Efforts made to limit elective early birth deliveries

Programs are in place to cut down on early elective births of children, but Pennsylvania seems to be behind on this trend. Elective birth deliveries in Pennsylvania remain as high as 26.2 percent. It is felt that too many doctors are scheduling deliveries for as early as the 37th week.

The suggested guidelines are that we wait until at least the 39th week for delivery as this is deemed safer for both the baby and for the mother. When labor is medically induced, delivery by Cesarean section often also becomes necessary. By asking women to hold off until at least the 39th week Cesarean type deliveries have also been significantly reduced.

Without a strong medical reason (such as high blood pressure on the part of the mother), many larger hospitals are now discouraging earlier deliveries. Health-baby advocacy groups such as the March of Dimes are even providing financial incentives to hospitals that discourage early delivery without a specific medical reason, and that would provide education for mothers concerning the risks of early delivery.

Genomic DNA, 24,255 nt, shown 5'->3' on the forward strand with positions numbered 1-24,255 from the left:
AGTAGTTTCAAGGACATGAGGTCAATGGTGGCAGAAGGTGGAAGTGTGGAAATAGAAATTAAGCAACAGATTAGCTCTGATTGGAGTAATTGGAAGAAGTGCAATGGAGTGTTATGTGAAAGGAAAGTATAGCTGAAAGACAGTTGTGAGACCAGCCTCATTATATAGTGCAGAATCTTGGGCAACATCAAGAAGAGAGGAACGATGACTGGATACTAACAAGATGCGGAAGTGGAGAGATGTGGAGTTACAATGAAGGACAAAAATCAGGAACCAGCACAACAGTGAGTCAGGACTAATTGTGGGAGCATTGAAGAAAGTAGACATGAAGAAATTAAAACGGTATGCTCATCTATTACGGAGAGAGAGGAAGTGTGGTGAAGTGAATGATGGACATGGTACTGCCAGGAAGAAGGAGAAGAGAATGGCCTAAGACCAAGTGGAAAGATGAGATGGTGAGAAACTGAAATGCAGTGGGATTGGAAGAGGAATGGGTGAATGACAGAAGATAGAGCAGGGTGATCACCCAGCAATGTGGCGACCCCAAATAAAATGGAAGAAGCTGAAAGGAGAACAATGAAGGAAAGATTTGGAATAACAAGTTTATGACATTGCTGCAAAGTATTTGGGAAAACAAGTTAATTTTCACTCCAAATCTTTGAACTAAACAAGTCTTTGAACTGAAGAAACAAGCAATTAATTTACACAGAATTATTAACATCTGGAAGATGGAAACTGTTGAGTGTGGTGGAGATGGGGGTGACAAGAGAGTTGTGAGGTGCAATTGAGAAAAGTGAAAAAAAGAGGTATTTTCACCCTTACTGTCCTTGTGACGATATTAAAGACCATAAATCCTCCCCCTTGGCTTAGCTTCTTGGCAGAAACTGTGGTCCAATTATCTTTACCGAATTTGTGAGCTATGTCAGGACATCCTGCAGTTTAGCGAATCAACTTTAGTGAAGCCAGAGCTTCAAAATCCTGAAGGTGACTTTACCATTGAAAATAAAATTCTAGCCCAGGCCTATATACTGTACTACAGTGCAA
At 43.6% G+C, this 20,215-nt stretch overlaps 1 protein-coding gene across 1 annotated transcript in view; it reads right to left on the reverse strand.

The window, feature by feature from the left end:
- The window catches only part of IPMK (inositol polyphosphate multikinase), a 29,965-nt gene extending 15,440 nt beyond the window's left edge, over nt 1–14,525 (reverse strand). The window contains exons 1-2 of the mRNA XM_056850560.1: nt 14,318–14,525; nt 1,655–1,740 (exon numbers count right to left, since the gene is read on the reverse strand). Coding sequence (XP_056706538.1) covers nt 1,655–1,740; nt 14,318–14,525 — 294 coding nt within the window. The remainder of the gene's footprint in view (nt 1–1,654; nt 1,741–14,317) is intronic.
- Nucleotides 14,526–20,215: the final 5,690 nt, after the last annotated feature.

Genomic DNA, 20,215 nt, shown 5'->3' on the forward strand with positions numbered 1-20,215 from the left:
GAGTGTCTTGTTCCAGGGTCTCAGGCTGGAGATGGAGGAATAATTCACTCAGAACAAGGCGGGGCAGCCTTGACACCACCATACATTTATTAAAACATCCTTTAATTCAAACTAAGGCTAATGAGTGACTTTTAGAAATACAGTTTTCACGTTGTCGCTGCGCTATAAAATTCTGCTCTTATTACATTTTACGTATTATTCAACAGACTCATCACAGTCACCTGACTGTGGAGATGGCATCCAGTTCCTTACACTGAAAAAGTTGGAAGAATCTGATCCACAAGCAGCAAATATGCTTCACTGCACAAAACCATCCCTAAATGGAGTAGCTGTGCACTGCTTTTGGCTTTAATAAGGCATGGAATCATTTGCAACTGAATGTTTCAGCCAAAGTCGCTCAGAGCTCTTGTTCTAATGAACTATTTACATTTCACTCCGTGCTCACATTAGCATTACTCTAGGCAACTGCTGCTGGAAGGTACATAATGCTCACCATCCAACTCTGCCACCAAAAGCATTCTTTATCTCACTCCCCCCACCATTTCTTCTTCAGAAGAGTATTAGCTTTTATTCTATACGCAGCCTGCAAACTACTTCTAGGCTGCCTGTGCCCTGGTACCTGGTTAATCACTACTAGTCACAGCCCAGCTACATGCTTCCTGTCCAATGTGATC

Unfortunately, birth injuries can be some of the most serious kinds of medical injuries. For parents that believe poor advice from a doctor led to such an injury, they may wish to speak to a medical malpractice attorney concerning their options.

As in anything else, there is a balancing when it comes to avoiding birth injuries. Though too early delivery presents dangers, so also will failing to induce labor once a pregnancy goes past its 40th week.

Doctors cannot afford to take risks with patients – even when patients want a procedure done out of convenience. When risks are taken, there is a greater chance that malpractice type situations will arise.

Source: The Wall Street Journal, “Progress in Effort to Cut Elective Baby Deliveries,” by Laura Landro, April 8, 2013